The researchers expect that future detection of the specific composition of the planet’s atmosphere based on highly accurate observations with larger aperture telescopes, such as the Subaru Telescope. This planet orbits around its primary star very closely at a rapid rate. We don’t yet understand the formation process of such planets. If future detailed observations of the atmosphere detect any substance that becomes ice at low temperatures, it probably means that this planet was originally formed at a distance (a few astronomical units) from the primary star, where ice could exist, and moved toward the primary star thereafter. In contrast, if such a substance cannot be found in the atmosphere, this planet was quite likely formed at its present location (near the primary star) from its early stage. Thus, it is expected that the detailed observations of the atmosphere of GJ 3470b can begin to reveal the mysteries behind the formation of super-Earths.
It is very difficult to measure the radii of exoplanets, so in many cases we have information only about masses. However, if an exoplanet has a particular orbit of “planetary transit (primary transit)” where it passes in front of the primary star (parent star), we can estimate the radius of the planet. During the transit, the observed brightness of the star slightly drops depending on the size of the planet. So, we can estimate the radius of the planet by measuring the fading rate of light very precisely.
So far, the atmosphere of only two super-Earths including GJ 3470b has been studied in detail. Estimation of the radius of an exoplanet is a very difficult task. Generally, the fading rate of the light from the star caused by the super-Earth’s transit is extremely low. In the case of GJ 3470b, however, the size of the primary star is small, so the planet-to-primary star size ratio is relatively large. Therefore, the fading rate of light from the primary star due to the transit becomes larger so it is measurably observable using ground-based telescopes with a medium size diameter.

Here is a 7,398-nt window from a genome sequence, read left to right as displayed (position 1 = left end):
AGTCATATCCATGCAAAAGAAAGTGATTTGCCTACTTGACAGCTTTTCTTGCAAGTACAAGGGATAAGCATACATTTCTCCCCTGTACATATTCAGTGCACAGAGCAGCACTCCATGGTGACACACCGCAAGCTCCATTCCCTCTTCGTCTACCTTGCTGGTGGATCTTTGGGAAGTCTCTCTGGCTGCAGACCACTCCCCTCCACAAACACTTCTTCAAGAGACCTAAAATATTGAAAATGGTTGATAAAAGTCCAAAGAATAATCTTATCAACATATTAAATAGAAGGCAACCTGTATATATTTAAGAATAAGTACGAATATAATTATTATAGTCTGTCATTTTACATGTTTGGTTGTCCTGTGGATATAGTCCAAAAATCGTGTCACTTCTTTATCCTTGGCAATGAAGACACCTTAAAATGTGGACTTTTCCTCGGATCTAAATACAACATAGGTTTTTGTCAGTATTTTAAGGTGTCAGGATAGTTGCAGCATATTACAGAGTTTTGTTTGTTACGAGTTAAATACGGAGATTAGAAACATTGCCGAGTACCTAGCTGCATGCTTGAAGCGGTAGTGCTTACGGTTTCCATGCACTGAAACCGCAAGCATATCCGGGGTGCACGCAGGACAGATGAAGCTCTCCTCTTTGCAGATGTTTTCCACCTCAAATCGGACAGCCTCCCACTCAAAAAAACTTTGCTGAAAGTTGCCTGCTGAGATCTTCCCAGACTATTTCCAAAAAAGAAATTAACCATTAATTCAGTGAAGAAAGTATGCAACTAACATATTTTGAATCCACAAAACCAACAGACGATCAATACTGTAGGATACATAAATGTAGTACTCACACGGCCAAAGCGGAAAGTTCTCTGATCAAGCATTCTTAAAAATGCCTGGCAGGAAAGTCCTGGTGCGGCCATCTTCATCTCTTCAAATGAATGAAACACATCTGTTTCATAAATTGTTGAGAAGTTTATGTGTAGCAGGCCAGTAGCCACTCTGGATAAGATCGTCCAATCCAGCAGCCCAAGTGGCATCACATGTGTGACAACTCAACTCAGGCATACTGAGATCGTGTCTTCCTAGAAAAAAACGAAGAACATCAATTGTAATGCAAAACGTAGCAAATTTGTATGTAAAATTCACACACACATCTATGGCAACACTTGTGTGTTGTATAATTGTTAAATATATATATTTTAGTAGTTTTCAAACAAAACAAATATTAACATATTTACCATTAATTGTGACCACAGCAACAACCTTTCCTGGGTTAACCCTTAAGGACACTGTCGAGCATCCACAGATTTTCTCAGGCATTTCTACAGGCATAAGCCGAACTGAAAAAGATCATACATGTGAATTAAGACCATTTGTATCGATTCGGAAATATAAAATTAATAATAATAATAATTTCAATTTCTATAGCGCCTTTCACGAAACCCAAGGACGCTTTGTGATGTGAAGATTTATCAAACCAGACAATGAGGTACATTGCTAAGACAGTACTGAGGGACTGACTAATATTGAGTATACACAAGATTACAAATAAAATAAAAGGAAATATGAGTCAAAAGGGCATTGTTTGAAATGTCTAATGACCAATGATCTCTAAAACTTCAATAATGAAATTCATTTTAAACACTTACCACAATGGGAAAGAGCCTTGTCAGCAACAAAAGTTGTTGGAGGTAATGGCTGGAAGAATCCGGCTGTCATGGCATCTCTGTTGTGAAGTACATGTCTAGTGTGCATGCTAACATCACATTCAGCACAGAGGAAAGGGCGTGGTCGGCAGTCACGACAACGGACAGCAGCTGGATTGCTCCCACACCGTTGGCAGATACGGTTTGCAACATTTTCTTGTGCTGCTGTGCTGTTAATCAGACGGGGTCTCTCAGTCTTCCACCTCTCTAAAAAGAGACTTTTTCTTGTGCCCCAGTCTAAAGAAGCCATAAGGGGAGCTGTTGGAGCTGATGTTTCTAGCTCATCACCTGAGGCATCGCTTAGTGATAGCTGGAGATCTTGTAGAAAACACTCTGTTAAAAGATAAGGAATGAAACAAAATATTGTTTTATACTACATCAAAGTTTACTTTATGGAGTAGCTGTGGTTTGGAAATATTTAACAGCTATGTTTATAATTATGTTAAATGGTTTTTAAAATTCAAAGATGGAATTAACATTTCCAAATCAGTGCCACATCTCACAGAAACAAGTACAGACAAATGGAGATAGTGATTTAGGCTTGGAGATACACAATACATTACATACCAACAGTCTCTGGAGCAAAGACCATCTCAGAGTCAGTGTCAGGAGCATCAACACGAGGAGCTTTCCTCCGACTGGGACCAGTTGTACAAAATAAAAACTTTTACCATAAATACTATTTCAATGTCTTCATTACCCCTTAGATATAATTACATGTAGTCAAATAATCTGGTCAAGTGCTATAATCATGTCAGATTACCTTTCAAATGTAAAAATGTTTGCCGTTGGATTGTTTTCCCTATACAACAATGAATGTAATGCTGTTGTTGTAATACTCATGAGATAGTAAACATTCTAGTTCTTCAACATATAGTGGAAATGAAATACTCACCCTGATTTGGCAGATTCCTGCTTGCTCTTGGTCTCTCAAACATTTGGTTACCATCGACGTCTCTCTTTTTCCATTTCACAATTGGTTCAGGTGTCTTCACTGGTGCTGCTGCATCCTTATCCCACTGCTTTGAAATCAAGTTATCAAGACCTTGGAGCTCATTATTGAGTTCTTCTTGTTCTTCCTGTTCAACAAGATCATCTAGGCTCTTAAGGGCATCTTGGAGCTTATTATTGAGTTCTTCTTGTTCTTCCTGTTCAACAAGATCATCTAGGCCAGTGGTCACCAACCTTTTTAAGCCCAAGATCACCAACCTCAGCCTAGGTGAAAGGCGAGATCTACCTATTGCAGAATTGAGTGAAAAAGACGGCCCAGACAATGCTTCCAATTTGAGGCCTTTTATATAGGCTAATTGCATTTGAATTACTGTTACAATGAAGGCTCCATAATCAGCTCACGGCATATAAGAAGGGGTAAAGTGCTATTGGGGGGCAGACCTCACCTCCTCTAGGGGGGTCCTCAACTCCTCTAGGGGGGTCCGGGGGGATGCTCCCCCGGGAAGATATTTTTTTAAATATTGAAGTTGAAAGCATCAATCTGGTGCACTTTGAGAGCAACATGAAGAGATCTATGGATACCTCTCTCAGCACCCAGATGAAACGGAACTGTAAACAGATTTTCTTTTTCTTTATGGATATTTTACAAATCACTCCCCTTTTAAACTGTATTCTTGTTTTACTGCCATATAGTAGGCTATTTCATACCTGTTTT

The estimated radius of the planet by the near infrared radiation observations this time turns out to be about 4.3 times larger than that of the Earth. Moreover, theoretical calculations based on the mass and radius of the planet expected that the planet should have huge amount of atmosphere. Fukui commented, “Suppose the atmosphere consists of hydrogen and helium, the mass of the atmosphere would be 5 to 20% of the total mass of the planet. Comparing that to the fact that the mass of Earth’s atmosphere is about one ten-thousandth of a percent (0.0001%) of the total mass of the Earth, this planet has a considerably thick atmosphere.”
Because differences in radii by colors were found in this observation, it is safe to say that thick clouds do not cover GJ 3470b. If thick clouds covered the planet, no differences in radii by color should exist.
The research team plans to conduct observations of even higher accuracy using the Subaru Telescope or other large telescopes.
The frequently sunny weather in Okayama Prefecture was in our favor in obtaining the observation results. A continuously clear sky over several hours through an expected transit time is crucial to precisely measure the radius of an exoplanet. So it can be said that the “Sunny District” Okayama brought on this finding of the “sunny super-Earth.” The researchers will continue observations with the telescopes at OAO, hoping to lead to further progress.
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